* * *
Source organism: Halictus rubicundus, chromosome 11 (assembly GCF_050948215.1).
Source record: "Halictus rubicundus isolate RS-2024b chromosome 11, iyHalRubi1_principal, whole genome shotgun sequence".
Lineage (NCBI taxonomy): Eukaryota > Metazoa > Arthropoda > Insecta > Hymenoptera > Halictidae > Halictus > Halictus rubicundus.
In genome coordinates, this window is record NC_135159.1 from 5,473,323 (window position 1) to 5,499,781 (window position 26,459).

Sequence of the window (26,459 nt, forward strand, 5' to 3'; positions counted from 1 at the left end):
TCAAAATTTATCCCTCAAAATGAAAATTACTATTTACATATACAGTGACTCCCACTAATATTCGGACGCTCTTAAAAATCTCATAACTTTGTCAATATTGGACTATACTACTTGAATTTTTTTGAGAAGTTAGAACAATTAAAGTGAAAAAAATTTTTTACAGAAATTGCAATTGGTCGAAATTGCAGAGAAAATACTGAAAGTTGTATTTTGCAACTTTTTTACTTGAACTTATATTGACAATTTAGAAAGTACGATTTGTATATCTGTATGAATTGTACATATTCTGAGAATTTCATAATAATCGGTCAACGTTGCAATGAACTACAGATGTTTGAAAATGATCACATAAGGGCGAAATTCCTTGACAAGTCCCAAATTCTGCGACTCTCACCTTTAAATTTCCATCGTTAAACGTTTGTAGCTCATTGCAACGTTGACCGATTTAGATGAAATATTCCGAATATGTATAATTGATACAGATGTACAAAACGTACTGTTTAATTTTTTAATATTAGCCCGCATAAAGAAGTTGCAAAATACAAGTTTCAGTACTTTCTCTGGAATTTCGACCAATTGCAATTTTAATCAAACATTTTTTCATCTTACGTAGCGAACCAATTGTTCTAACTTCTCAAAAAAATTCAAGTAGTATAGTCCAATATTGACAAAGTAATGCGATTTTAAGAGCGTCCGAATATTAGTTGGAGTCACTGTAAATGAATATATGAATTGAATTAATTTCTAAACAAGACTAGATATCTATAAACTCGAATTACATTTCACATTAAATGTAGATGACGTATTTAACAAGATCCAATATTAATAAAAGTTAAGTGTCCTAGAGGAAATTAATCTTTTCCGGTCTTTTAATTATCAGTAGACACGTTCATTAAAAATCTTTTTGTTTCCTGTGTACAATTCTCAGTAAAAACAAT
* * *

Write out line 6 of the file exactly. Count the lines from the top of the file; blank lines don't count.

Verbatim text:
TCAAAATTTATCCCTCAAAATGAAAATTACTATTTACATATACAGTGACTCCCACTAATATTCGGACGCTCTTAAAAATCTCATAACTTTGTCAATATTGGACTATACTACTTGAATTTTTTTGAGAAGTTAGAACAATTAAAGTGAAAAAAATTTTTTACAGAAATTGCAATTGGTCGAAATTGCAGAGAAAATACTGAAAGTTGTATTTTGCAACTTTTTTACTTGAACTTATATTGACAATTTAGAAAGTACGATTTGTATATCTGTATGAATTGTACATATTCTGAGAATTTCATAATAATCGGTCAACGTTGCAATGAACTACAGATGTTTGAAAATGATCACATAAGGGCGAAATTCCTTGACAAGTCCCAAATTCTGCGACTCTCACCTTTAAATTTCCATCGTTAAACGTTTGTAGCTCATTGCAACGTTGACCGATTTAGATGAAATATTCCGAATATGTATAATTGATACAGATGTACAAAACGTACTGTTTAATTTTTTAATATTAGCCCGCATAAAGAAGTTGCAAAATACAAGTTTCAGTACTTTCTCTGGAATTTCGACCAATTGCAATTTTAATCAAACATTTTTTCATCTTACGTAGCGAACCAATTGTTCTAACTTCTCAAAAAAATTCAAGTAGTATAGTCCAATATTGACAAAGTAATGCGATTTTAAGAGCGTCCGAATATTAGTTGGAGTCACTGTAAATGAATATATGAATTGAATTAATTTCTAAACAAGACTAGATATCTATAAACTCGAATTACATTTCACATTAAATGTAGATGACGTATTTAACAAGATCCAATATTAATAAAAGTTAAGTGTCCTAGAGGAAATTAATCTTTTCCGGTCTTTTAATTATCAGTAGACACGTTCATTAAAAATCTTTTTGTTTCCTGTGTACAATTCTCAGTAAAAACAAT